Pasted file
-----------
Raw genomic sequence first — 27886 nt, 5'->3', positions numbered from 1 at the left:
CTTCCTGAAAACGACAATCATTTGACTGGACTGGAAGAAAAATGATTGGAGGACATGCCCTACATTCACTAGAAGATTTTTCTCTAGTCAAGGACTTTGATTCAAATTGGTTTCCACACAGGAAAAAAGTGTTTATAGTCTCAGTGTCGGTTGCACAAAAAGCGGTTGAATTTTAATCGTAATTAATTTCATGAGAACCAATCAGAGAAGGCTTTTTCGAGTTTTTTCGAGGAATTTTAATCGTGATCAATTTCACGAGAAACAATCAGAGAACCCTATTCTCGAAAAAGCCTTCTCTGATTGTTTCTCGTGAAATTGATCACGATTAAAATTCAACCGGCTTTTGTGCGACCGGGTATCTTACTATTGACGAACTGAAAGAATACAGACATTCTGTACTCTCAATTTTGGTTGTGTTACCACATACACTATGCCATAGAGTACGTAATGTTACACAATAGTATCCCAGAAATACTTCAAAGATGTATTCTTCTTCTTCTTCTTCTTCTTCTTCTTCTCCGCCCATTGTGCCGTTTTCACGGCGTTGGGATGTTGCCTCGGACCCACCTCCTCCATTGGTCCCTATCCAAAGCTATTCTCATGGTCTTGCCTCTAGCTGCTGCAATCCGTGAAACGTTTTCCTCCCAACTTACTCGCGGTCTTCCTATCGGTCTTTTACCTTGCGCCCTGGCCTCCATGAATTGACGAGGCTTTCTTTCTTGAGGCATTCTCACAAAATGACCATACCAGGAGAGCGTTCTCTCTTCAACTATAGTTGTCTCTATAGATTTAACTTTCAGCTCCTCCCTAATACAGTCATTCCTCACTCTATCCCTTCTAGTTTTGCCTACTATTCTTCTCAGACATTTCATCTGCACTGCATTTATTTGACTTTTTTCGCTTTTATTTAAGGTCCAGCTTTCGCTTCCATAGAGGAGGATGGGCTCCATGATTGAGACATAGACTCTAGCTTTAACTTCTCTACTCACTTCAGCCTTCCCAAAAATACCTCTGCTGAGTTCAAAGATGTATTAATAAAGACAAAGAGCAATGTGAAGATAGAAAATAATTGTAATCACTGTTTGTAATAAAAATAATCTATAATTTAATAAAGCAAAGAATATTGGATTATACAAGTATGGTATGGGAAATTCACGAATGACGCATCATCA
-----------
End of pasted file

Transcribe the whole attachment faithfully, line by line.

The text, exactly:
Raw genomic sequence first — 27886 nt, 5'->3', positions numbered from 1 at the left:
CTTCCTGAAAACGACAATCATTTGACTGGACTGGAAGAAAAATGATTGGAGGACATGCCCTACATTCACTAGAAGATTTTTCTCTAGTCAAGGACTTTGATTCAAATTGGTTTCCACACAGGAAAAAAGTGTTTATAGTCTCAGTGTCGGTTGCACAAAAAGCGGTTGAATTTTAATCGTAATTAATTTCATGAGAACCAATCAGAGAAGGCTTTTTCGAGTTTTTTCGAGGAATTTTAATCGTGATCAATTTCACGAGAAACAATCAGAGAACCCTATTCTCGAAAAAGCCTTCTCTGATTGTTTCTCGTGAAATTGATCACGATTAAAATTCAACCGGCTTTTGTGCGACCGGGTATCTTACTATTGACGAACTGAAAGAATACAGACATTCTGTACTCTCAATTTTGGTTGTGTTACCACATACACTATGCCATAGAGTACGTAATGTTACACAATAGTATCCCAGAAATACTTCAAAGATGTATTCTTCTTCTTCTTCTTCTTCTTCTTCTTCTCCGCCCATTGTGCCGTTTTCACGGCGTTGGGATGTTGCCTCGGACCCACCTCCTCCATTGGTCCCTATCCAAAGCTATTCTCATGGTCTTGCCTCTAGCTGCTGCAATCCGTGAAACGTTTTCCTCCCAACTTACTCGCGGTCTTCCTATCGGTCTTTTACCTTGCGCCCTGGCCTCCATGAATTGACGAGGCTTTCTTTCTTGAGGCATTCTCACAAAATGACCATACCAGGAGAGCGTTCTCTCTTCAACTATAGTTGTCTCTATAGATTTAACTTTCAGCTCCTCCCTAATACAGTCATTCCTCACTCTATCCCTTCTAGTTTTGCCTACTATTCTTCTCAGACATTTCATCTGCACTGCATTTATTTGACTTTTTTCGCTTTTATTTAAGGTCCAGCTTTCGCTTCCATAGAGGAGGATGGGCTCCATGATTGAGACATAGACTCTAGCTTTAACTTCTCTACTCACTTCAGCCTTCCCAAAAATACCTCTGCTGAGTTCAAAGATGTATTAATAAAGACAAAGAGCAATGTGAAGATAGAAAATAATTGTAATCACTGTTTGTAATAAAAATAATCTATAATTTAATAAAGCAAAGAATATTGGATTATACAAGTATGGTATGGGAAATTCACGAATGACGCATCATCA